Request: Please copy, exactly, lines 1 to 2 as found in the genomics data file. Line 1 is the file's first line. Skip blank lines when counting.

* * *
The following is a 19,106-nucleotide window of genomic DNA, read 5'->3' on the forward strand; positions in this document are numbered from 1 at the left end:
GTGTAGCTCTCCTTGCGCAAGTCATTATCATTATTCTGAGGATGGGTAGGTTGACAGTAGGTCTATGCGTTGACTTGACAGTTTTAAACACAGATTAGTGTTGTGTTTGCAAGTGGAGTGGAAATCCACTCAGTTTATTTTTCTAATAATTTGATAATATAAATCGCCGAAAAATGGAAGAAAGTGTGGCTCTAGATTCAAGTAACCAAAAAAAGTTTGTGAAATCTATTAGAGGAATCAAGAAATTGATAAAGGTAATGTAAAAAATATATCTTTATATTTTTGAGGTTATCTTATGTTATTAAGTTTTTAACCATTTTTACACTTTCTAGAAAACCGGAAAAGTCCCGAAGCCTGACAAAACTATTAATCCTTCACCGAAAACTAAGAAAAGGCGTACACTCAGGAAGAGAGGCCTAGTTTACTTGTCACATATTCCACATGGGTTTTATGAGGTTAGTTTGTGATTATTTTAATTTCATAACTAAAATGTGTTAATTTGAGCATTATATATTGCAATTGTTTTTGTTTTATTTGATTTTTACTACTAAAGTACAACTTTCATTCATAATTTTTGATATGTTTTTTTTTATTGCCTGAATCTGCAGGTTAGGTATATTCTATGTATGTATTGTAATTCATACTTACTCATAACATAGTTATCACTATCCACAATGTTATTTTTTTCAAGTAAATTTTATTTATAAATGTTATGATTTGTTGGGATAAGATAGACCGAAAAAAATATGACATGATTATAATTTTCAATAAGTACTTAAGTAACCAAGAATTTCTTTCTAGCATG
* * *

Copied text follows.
The following is a 19,106-nucleotide window of genomic DNA, read 5'->3' on the forward strand; positions in this document are numbered from 1 at the left end:
GTGTAGCTCTCCTTGCGCAAGTCATTATCATTATTCTGAGGATGGGTAGGTTGACAGTAGGTCTATGCGTTGACTTGACAGTTTTAAACACAGATTAGTGTTGTGTTTGCAAGTGGAGTGGAAATCCACTCAGTTTATTTTTCTAATAATTTGATAATATAAATCGCCGAAAAATGGAAGAAAGTGTGGCTCTAGATTCAAGTAACCAAAAAAAGTTTGTGAAATCTATTAGAGGAATCAAGAAATTGATAAAGGTAATGTAAAAAATATATCTTTATATTTTTGAGGTTATCTTATGTTATTAAGTTTTTAACCATTTTTACACTTTCTAGAAAACCGGAAAAGTCCCGAAGCCTGACAAAACTATTAATCCTTCACCGAAAACTAAGAAAAGGCGTACACTCAGGAAGAGAGGCCTAGTTTACTTGTCACATATTCCACATGGGTTTTATGAGGTTAGTTTGTGATTATTTTAATTTCATAACTAAAATGTGTTAATTTGAGCATTATATATTGCAATTGTTTTTGTTTTATTTGATTTTTACTACTAAAGTACAACTTTCATTCATAATTTTTGATATGTTTTTTTTTATTGCCTGAATCTGCAGGTTAGGTATATTCTATGTATGTATTGTAATTCATACTTACTCATAACATAGTTATCACTATCCACAATGTTATTTTTTTCAAGTAAATTTTATTTATAAATGTTATGATTTGTTGGGATAAGATAGACCGAAAAAAATATGACATGATTATAATTTTCAATAAGTACTTAAGTAACCAAGAATTTCTTTCTAGCATG